Meredith didn’t know it, but the meeting was a set-up. FBI agents were secretly recording it, and the $4,000 was sent from a bank account under the FBI’s control.
Despite that incident, Meredith remained Yale’s coach until November 2018.
Yale President Peter Salovey said in a statement to the Yale community that he was “profoundly dismayed and disturbed” by the allegations against the coach.
“We do not believe that any member of the Yale administration or staff other than the charged coach knew about the conspiracy. The university has cooperated fully in the investigation and will continue to cooperate as the case moves forward,” he said.
When they flipped
In general, defendants choose to cooperate with the government because they could receive a significant reduction in their prison time, said Neama Rahmani, an attorney at West Coast Trial Lawyers and a former prosecutor.
“Usually, the first people to cooperate get the advantage of leniency,” he explained.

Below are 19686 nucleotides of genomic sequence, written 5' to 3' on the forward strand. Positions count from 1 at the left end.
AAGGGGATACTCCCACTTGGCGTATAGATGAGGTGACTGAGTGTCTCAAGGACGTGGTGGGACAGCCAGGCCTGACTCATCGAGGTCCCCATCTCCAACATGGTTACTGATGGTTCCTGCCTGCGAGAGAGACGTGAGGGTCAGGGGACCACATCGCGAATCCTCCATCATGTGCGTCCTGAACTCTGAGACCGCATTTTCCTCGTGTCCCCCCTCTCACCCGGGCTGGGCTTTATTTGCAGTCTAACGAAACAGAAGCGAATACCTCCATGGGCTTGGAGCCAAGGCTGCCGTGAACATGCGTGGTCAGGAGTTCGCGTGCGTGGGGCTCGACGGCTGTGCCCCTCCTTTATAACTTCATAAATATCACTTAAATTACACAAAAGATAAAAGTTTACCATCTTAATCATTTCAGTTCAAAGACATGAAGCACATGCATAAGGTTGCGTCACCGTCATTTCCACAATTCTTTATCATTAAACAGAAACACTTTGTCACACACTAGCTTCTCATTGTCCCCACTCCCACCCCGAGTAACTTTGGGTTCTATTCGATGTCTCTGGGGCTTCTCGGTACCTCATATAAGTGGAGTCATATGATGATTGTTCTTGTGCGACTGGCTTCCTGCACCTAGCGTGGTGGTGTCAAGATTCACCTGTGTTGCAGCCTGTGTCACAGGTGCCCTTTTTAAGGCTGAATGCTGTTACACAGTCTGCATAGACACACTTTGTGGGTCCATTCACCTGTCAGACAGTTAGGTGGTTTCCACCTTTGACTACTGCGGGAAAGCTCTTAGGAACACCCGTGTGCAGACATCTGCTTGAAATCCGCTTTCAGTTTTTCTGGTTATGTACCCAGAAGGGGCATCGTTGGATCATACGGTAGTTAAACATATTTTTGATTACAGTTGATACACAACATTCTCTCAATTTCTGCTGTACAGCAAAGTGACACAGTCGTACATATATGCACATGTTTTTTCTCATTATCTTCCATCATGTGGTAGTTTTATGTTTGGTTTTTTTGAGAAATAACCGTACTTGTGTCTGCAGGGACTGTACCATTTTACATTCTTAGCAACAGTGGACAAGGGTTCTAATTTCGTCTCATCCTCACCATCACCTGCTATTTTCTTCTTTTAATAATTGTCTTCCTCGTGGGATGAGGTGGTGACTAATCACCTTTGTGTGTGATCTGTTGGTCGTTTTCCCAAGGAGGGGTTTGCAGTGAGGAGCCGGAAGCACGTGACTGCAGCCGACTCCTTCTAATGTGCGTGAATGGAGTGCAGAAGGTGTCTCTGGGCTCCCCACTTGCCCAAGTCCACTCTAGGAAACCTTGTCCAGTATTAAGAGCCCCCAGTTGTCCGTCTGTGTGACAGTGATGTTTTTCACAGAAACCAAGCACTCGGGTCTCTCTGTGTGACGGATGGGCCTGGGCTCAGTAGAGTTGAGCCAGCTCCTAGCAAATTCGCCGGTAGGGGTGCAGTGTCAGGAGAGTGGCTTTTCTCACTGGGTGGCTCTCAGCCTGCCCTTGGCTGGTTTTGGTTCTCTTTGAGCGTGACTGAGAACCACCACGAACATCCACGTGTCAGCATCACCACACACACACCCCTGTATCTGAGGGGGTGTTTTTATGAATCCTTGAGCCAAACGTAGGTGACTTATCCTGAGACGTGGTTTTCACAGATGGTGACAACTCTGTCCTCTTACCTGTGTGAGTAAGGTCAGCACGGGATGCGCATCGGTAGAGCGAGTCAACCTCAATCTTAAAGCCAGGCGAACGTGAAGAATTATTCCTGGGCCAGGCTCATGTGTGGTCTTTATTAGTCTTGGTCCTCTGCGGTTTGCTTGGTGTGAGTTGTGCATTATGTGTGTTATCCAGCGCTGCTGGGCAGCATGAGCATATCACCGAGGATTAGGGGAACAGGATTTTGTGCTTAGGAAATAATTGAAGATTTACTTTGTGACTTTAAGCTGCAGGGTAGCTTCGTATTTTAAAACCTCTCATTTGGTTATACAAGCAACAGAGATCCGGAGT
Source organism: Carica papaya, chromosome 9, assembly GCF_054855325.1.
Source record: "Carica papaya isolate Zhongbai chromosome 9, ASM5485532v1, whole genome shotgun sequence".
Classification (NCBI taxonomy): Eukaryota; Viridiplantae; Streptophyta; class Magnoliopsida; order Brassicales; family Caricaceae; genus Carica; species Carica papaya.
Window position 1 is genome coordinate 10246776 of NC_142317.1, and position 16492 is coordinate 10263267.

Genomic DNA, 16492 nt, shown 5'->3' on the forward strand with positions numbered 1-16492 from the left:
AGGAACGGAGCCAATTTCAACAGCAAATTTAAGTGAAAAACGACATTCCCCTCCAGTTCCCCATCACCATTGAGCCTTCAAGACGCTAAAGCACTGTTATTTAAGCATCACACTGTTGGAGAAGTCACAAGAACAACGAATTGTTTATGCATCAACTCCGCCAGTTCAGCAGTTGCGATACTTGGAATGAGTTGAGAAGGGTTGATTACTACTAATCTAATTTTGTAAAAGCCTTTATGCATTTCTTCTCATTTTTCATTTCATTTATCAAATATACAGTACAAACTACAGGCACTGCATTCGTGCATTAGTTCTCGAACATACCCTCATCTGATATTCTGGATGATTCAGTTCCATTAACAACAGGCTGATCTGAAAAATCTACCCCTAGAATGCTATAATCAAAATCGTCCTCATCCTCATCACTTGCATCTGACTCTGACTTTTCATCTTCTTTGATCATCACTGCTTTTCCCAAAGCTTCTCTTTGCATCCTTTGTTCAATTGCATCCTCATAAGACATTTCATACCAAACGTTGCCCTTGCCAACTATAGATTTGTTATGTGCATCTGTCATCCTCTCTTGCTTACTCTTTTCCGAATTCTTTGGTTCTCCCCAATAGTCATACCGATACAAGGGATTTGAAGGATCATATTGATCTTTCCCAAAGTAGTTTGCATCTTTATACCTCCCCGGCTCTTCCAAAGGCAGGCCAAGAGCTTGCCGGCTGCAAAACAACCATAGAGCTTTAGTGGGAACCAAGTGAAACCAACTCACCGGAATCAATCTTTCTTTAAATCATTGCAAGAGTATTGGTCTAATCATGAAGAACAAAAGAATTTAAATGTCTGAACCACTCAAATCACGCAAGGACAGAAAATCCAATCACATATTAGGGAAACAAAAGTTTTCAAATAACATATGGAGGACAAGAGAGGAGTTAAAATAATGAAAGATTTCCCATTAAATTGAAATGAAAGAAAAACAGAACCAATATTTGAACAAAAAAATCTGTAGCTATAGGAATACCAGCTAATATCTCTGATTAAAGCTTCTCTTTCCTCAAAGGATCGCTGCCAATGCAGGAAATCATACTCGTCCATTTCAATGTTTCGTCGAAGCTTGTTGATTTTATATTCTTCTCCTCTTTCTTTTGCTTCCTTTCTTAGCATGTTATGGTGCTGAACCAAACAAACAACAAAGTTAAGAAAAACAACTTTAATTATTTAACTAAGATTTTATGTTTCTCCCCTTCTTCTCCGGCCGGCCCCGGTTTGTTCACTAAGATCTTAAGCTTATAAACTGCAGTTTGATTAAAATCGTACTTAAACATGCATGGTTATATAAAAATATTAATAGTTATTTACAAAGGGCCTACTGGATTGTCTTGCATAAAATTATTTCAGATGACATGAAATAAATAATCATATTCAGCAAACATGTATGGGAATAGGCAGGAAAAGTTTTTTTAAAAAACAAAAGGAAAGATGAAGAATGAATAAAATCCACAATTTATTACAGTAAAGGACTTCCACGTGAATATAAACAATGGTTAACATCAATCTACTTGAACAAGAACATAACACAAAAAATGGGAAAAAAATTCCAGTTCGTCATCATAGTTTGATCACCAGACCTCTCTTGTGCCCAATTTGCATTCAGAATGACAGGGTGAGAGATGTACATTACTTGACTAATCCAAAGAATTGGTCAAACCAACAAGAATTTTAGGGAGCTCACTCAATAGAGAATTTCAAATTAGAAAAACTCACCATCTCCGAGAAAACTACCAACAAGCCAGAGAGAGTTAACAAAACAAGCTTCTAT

Meredith began cooperating with the FBI in April 2018, about the same time as the sting meeting with the FBI.
According to the indictment, he spoke on the phone with Singer just weeks later in a conversation in which Singer tried to persuade him to get other coaches in on the conspiracy.
“You can say he’s doing it at, for this year I did (seven elite schools), we’ve done it everywhere,” Singer said.
“Okay, see that might, yeah it definitely would make them feel more comfortable with all those places,” Meredith responded.
Singer also bragged that he had done “760 of these this year, 96 the year before,” the indictment states.
Meredith is set to appear in federal court in Boston on March 28.
Singer began cooperating with the government in or about late September 2018, the complaint says. But in October, he told several subjects about the investigation, and he was then charged with obstruction of justice.
Singer pleaded guilty Tuesday to racketeering, money laundering conspiracy, conspiracy to defraud the United States and obstruction of justice in federal court in Boston. His charity account, which contains $5.2 million, has been seized, prosecutors said in court.
Riddell began cooperating with the government in or about February 2019 and has agreed to plead guilty to mail fraud and honest services mail fraud, as well as conspiracy to commit money laundering, the complaint says. He is expected in federal court in Boston on April 12.